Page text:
The Athens Lunatic Asylum served the Southeast Ohio region for over 120 years and went through many changes and alterations in structure, care, and services, representing the local, state, regional, and national evolution of provisionfor the mentally distressed. Today, a great deal of the facilities and supporting records remain to serve as historical reminders of our successes and failures in treating some of our fellow human beings.
Ground breaking for the institution occurred on November 5, 1868 with completion of the complex and opening for patients happening on January 9, 1874. Prominent local citizen, Civil War veteran, and state representative from Southeastern Ohio, Dr. William Parker Johnson headed up the drive to place the Asylum at Athens and won the passage of legislation in 1867.
The institution was originally a part of the Arthur Coates and Eliakim H. Moore farms located immediately south of Athens across the Hocking River and bisected by the road to the salt works, now Richland Avenue. The Asylum originally sat on 141 acres (growing to over 1,000 acres over the years) including the southern flood plain of the river and the ridge line behind.
The building of the complex was based upon the design rendered by Levi T. Scofield of Cleveland. The original landscape design was made by Herman Haerlin of Cincinnati and implemented over a thirty year period by George Link, also of Cincinnati. The first assistant superintendant and supervisor of most of the construction was Dr. Richard Grundy. The complex was based upon the concepts of Thomas Kirkbride (known as the Kirkbride Plan) consisting of an administration building with two wings of three sections each, the left side for men and the right side for women. There was room for 572 patients. The building was 853 feet long and averaged 60 feet in width. Over 18,500,000 bricks were used in its construction, all made on-site. The administration building contained reception rooms, apartments for the upper staff, a ballroom, and a chapel.
Several extensions extended to the rear of the administration building for domestic and services purposes and included a laundry, kitchen, and boiler house. The wings contained private rooms for patients with sitting or activity rooms at the ends of each ward. The wards were categorized by the level of patient distress: those most functional were housed nearest to the administration building and those most distressed placed at the ends of the wings. Under the original plan the only other structures were a Horse Barn and a water tower at the top of the hill.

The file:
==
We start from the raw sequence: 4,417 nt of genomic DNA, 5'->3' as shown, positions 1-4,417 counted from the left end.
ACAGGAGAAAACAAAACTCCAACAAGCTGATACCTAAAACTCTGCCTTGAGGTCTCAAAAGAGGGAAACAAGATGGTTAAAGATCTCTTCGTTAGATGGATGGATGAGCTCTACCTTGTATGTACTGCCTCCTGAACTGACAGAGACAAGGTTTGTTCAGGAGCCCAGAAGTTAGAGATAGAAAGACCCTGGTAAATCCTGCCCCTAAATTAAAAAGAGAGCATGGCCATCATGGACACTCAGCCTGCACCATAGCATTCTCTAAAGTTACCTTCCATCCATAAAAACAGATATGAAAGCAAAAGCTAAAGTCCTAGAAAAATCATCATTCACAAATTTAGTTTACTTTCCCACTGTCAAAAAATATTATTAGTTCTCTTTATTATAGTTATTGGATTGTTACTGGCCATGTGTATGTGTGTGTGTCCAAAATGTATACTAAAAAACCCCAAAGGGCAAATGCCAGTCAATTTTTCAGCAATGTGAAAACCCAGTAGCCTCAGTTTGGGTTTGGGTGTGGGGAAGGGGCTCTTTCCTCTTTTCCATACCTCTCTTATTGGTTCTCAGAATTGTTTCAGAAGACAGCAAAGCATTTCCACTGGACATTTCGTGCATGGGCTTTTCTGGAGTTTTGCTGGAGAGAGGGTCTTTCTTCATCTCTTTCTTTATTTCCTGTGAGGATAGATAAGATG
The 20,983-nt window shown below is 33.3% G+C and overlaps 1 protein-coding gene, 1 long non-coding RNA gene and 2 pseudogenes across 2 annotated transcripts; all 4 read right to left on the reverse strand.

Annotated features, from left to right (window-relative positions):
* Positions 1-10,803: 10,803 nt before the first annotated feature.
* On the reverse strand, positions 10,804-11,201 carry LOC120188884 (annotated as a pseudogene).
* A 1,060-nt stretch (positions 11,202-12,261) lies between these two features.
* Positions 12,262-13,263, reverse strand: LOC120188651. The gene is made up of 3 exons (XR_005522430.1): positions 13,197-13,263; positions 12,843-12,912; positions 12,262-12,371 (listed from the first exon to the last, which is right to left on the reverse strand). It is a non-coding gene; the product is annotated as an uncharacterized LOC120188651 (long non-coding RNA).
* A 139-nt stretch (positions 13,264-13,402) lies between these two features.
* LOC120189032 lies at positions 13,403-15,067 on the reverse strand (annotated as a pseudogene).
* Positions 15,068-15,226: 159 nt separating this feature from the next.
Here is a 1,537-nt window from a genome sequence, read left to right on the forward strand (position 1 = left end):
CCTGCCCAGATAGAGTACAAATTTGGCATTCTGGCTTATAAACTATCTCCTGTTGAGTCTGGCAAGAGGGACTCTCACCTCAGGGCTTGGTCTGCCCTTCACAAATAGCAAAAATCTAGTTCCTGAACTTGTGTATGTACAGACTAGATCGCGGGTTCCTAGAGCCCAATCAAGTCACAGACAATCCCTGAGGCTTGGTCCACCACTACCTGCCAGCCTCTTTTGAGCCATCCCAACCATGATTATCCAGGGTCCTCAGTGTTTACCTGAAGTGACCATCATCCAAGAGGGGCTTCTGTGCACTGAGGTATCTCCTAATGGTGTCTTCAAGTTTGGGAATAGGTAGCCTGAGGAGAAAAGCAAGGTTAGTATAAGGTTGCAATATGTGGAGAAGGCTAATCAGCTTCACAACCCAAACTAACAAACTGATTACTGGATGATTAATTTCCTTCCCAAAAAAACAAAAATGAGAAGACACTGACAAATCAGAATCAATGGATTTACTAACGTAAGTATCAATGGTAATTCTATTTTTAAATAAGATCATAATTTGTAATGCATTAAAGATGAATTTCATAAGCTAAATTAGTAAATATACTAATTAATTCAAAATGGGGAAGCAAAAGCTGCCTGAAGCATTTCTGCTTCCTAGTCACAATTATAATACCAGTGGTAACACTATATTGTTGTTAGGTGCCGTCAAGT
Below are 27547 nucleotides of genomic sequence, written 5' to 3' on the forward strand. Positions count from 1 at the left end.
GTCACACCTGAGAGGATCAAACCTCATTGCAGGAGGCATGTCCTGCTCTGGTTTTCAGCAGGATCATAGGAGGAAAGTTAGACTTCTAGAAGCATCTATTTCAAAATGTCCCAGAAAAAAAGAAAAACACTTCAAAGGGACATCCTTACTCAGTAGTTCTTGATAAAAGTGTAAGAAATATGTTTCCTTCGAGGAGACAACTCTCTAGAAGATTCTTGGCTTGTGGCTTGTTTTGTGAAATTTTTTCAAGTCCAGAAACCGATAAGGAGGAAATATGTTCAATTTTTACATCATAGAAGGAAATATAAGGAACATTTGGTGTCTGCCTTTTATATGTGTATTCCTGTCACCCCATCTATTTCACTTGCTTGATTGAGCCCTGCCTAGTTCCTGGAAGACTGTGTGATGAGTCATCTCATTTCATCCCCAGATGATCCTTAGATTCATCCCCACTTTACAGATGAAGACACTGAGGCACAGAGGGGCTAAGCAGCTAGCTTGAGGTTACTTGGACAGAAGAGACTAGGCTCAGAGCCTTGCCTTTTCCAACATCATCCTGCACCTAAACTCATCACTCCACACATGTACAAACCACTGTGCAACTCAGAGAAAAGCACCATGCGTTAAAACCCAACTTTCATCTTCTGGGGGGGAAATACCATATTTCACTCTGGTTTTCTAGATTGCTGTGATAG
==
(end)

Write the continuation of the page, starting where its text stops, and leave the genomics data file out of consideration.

Over the years there were numerous modifications and additions to the original complex, mainly connected to the rear of the main buildings, and related to service structures and dining halls. Upon the turn of the century and with the newer “Cottage Plan” concept, cottages and buildings such as the amusement hall were added to the complex. In all there were seven cottages constructed with one torn down later to make room for the Receiving Hospital. By the 1950s the complex sat on 1,000 acres, consisted of about 78 buildings, and housed over 1,800 patients.
The only area of the institution to not see modifications over the years and the area best representing the human legacy of the Asylum is represented by the three graveyards on the grounds. Burials began soon after the opening of the institution as there were deceased patients who were, for a variety of reasons, unclaimed by their families. Until 1943 the burials were headed only by stones with numbers. The names of the dead were recorded in grave ledgers. Only one register is known to exist, containing the names of 1,700 of the over 2,000 burials.
Local lore has it that the Asylum was self-sufficient, but such a statement must be taken with a good bit of salt. It took years to develop the gardens, general farm, vineyards, orchards, and the piggery, dairy, and poultry operations as well as the utilities for heat and light. In the early years many supplies were purchased from area vendors. The beef cattle herd was not begun until 1963. The swine and poultry operations appear to have started only after the turn of the century.